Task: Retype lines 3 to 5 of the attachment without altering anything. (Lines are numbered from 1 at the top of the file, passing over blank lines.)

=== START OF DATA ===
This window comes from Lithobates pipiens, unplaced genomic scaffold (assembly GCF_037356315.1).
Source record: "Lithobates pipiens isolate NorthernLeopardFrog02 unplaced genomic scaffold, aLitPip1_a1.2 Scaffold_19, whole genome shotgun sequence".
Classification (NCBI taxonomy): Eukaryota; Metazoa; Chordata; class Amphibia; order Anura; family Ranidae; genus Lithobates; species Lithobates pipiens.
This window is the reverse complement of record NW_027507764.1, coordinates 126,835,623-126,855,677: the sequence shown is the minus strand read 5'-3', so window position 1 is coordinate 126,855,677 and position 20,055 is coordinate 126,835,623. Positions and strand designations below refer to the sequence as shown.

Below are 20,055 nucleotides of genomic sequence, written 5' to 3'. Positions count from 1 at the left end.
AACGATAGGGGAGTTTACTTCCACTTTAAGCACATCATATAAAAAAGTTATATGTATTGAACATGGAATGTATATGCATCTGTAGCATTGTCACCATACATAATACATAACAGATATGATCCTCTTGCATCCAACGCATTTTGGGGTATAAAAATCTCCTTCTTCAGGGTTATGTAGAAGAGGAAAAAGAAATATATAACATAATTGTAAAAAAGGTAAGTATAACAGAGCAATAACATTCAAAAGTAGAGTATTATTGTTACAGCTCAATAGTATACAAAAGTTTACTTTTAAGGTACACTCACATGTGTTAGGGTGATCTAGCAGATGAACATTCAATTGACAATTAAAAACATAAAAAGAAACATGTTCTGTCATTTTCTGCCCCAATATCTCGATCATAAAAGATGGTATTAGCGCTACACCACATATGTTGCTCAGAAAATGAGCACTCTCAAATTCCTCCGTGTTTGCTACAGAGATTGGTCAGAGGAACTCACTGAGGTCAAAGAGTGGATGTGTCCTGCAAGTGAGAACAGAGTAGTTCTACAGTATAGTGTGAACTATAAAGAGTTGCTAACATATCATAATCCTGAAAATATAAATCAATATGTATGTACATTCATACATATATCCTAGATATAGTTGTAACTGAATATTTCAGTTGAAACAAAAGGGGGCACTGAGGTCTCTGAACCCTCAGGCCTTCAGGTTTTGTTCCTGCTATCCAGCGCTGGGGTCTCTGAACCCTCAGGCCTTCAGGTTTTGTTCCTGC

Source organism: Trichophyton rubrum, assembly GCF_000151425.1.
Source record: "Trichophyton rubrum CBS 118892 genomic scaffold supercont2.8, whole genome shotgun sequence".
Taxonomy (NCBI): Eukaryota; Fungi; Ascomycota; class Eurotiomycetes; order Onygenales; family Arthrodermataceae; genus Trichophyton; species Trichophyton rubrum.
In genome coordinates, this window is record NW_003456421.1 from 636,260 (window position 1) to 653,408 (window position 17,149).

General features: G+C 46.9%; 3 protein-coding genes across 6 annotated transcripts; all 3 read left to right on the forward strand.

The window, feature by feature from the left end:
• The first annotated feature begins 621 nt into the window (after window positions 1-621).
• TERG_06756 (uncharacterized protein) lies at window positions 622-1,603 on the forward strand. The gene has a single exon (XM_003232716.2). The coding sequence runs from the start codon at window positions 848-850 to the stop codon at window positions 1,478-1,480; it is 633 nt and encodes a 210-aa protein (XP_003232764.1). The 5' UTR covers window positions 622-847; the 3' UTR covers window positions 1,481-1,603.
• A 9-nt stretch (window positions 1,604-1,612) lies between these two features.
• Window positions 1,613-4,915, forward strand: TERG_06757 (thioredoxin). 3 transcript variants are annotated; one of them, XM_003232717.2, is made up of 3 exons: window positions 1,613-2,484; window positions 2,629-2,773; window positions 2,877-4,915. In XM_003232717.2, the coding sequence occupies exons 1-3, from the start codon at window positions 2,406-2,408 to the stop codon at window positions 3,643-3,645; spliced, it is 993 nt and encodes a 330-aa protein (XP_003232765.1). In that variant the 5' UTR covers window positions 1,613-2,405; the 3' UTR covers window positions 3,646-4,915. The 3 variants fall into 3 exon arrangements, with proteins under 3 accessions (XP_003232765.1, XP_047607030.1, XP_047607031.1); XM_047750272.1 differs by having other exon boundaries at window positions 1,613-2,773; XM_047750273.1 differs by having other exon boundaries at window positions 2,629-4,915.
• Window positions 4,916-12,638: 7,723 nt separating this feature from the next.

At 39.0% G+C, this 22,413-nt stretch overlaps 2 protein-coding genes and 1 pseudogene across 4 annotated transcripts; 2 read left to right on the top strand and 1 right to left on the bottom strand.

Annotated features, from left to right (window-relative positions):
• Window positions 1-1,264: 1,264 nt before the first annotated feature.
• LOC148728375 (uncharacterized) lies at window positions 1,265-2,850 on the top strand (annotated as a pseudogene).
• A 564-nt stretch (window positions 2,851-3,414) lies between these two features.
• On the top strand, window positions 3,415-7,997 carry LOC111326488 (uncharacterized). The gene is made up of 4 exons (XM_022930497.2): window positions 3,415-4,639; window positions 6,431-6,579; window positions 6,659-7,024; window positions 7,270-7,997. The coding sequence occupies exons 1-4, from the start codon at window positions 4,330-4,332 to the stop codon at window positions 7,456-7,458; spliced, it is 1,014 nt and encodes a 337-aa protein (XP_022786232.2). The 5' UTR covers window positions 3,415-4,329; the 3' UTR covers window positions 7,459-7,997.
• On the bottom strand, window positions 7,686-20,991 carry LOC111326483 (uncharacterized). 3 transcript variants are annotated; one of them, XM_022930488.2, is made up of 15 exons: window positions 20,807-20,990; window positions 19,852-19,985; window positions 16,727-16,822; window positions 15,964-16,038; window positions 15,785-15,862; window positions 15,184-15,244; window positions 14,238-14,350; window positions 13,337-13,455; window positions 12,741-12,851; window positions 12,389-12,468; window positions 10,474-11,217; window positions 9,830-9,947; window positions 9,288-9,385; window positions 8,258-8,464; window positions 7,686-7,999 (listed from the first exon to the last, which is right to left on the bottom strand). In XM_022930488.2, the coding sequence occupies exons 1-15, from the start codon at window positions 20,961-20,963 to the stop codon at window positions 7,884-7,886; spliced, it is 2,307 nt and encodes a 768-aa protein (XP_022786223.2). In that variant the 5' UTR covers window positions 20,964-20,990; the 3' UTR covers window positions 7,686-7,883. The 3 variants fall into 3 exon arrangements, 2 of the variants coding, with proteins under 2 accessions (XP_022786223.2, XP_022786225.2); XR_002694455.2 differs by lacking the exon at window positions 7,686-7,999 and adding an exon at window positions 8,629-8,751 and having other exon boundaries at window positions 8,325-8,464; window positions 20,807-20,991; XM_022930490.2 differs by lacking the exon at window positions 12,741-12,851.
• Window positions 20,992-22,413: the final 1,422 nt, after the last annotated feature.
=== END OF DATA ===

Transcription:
Classification (NCBI taxonomy): Eukaryota; Metazoa; Chordata; class Amphibia; order Anura; family Ranidae; genus Lithobates; species Lithobates pipiens.
This window is the reverse complement of record NW_027507764.1, coordinates 126,835,623-126,855,677: the sequence shown is the minus strand read 5'-3', so window position 1 is coordinate 126,855,677 and position 20,055 is coordinate 126,835,623. Positions and strand designations below refer to the sequence as shown.

Below are 20,055 nucleotides of genomic sequence, written 5' to 3'. Positions count from 1 at the left end.